WHERE THE WILD THINGS ARE
Studio: Warner Bros.
Rated: PG for mild thematic elements, some adventure action and brief language.
Starring: Catherine Keener, Max Records, Mark Ruffalo, Lauren Ambrose and James Gandolfini
Directed by: Spike Jonze
What it’s about: This adaptation of Maurice Sendak’s classic picture book tells the story of young Max (Max Records), who is constantly getting in trouble at home. One night after being punished, he runs away to a magical land where he meets a tribe of Wild Things and becomes their king.
What I liked: I loved this book as a child, and I was thrilled to see that this has been given a faithful and inspired adaptation. Bringing a picture book to life on screen is different from adapting a novel because instead of trimming things down, the screenwriter must embellish on the original story. Spike Jonze does a brilliant job hitting all the major points of the book but adding a brand new story to the mix.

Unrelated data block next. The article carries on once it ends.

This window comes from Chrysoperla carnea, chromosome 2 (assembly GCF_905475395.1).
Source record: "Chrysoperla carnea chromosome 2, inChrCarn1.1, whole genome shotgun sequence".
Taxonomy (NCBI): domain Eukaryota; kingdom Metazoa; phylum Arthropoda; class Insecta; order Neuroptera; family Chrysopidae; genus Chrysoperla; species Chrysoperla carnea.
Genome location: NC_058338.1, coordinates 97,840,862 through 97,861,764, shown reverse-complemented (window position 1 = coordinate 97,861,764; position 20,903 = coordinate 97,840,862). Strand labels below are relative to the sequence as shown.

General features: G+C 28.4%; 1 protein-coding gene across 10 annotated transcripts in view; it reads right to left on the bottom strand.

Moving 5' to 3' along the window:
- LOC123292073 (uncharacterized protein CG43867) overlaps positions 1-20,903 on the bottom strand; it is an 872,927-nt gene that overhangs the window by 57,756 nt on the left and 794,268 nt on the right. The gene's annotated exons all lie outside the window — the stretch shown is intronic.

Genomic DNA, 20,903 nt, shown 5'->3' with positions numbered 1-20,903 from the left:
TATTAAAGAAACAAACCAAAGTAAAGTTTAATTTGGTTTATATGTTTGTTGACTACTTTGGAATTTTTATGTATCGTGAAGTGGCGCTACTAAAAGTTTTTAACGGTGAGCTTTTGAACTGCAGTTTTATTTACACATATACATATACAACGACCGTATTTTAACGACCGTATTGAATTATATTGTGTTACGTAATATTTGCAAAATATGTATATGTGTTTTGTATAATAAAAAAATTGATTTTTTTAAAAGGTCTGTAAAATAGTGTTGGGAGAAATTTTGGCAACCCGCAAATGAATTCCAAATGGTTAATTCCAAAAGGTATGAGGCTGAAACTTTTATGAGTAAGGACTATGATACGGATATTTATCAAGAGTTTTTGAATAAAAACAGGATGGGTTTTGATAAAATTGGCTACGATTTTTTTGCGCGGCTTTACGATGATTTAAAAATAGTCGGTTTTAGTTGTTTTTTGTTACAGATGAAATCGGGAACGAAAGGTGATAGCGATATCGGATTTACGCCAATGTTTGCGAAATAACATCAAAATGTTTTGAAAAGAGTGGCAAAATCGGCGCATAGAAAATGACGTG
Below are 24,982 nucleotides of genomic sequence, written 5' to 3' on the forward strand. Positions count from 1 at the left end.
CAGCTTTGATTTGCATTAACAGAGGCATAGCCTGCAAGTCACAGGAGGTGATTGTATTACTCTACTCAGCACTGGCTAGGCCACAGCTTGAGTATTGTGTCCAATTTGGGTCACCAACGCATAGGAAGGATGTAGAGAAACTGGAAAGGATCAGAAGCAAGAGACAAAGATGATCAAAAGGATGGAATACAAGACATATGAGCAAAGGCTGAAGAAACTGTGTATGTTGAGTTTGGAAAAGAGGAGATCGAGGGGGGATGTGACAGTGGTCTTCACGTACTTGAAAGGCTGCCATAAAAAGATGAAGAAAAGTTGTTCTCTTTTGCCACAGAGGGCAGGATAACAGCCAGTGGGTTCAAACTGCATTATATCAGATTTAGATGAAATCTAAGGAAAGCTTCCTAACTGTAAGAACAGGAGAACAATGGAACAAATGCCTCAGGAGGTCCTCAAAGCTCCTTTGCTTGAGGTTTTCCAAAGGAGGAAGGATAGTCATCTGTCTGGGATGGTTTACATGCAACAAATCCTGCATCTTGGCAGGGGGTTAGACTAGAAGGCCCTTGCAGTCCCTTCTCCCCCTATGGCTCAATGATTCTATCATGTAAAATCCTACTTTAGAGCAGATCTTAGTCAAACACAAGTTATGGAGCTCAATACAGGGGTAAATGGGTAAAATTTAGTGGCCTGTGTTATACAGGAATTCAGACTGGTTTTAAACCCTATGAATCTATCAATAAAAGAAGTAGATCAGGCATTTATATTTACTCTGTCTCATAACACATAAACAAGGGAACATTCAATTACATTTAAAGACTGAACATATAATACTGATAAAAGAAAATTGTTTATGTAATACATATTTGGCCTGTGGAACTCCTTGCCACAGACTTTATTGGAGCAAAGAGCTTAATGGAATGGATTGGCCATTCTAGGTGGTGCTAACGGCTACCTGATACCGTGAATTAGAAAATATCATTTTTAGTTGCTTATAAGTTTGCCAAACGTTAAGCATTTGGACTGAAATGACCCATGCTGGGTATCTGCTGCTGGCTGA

Where the Wild Things Are deals with some heavy issues, including loss, friendship, heartbreak and the loss of innocence. In this sense, it’s more appropriate for a grown-up who has been through all this but still remembers the book fondly.
In the age of CGI robots blowing shit up, it’s nice to see a throwback to traditional creature effects. While the faces and other elements of the film were enhanced with computer graphics, the characters were furry, real and tangible.
This all helped to make the movie relateable and strangely realistic. Jonze resists the urge to explain anything about the movie, and that’s one of its strengths. It’s the story of a child told from a child’s point of view, and it works.
What I didn’t: Some of the movie’s subject matter is pretty dark and dreary. This makes sense because Max is on the verge of puberty and is dealing with uncontrollable emotion. However, this element of realism might not be appropriate for all ages. Where the Wild Things Are can be bipolar at times and does have some moment of dragging in the middle which could bog down younger kids, so keep that in mind.
Who is gonna like this movie: Grown-ups… who used to be kids (which is everyone).